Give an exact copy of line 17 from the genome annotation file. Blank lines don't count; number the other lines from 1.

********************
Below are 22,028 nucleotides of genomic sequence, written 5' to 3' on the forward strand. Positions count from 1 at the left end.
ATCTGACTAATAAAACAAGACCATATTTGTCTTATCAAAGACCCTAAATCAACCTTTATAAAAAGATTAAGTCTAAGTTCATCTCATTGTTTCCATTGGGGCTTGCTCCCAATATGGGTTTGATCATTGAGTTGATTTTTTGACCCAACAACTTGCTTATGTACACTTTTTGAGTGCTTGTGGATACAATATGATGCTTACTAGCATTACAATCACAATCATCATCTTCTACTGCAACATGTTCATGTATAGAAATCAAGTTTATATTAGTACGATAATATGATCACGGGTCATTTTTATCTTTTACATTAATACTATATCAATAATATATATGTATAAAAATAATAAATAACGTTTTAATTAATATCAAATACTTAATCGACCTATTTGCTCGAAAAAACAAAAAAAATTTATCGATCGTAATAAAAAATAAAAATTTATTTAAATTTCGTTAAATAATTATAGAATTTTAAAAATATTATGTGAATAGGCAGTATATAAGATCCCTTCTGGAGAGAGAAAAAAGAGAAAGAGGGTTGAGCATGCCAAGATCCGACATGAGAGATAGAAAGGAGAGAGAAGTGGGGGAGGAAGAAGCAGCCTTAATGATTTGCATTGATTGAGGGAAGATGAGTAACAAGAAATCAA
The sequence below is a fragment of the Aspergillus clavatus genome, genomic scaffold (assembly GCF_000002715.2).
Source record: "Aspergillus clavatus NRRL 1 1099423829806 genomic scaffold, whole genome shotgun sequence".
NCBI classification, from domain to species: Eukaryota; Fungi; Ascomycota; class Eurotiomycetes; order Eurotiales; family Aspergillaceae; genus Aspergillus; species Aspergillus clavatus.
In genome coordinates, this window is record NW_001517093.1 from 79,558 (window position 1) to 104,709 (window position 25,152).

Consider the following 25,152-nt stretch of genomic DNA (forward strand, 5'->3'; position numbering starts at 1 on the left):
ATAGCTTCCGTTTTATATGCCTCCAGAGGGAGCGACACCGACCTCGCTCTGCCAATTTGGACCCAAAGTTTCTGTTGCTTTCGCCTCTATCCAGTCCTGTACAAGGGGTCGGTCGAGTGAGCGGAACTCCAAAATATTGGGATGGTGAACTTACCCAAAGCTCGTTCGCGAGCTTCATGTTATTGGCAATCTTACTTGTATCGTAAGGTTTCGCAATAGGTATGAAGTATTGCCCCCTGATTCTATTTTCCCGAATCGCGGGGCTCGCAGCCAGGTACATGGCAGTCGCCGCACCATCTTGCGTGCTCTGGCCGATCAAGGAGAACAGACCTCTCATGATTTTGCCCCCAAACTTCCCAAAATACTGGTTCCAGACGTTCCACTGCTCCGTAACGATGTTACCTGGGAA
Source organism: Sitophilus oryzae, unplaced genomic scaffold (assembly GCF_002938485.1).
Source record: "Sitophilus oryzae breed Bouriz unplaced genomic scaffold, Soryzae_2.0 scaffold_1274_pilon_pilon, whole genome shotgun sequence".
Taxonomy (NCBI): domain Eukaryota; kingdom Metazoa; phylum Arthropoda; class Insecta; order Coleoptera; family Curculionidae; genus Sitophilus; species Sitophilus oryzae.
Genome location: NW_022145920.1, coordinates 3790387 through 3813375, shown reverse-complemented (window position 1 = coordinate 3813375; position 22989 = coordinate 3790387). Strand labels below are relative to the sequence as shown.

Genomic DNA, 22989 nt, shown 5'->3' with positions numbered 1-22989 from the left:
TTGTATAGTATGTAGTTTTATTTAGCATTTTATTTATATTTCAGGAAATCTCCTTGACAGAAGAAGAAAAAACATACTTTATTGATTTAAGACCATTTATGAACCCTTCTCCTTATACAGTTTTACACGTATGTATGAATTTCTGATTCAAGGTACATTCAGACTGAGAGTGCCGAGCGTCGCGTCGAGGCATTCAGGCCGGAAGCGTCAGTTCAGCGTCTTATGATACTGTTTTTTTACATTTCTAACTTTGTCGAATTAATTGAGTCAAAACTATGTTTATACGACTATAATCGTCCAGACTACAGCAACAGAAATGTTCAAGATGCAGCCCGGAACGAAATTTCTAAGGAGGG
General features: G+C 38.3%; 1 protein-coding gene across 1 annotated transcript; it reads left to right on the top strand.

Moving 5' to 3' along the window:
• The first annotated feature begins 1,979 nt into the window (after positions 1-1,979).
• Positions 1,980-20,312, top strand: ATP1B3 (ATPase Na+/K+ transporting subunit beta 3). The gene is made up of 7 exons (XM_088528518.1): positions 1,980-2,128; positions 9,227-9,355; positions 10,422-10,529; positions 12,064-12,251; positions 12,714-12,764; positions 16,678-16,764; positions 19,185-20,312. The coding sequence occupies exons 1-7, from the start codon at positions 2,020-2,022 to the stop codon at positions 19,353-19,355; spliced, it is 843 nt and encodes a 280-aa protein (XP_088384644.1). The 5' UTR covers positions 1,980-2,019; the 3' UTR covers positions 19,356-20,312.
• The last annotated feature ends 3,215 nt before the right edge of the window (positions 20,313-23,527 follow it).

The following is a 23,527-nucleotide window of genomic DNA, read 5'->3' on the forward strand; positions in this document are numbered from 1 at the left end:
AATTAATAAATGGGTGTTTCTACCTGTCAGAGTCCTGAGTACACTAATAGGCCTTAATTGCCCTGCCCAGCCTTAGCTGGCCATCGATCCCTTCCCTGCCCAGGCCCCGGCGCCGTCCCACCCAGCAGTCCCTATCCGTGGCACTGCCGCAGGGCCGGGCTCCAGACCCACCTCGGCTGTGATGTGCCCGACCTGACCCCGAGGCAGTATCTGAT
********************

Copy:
• The first annotated feature begins 1,979 nt into the window (after positions 1-1,979).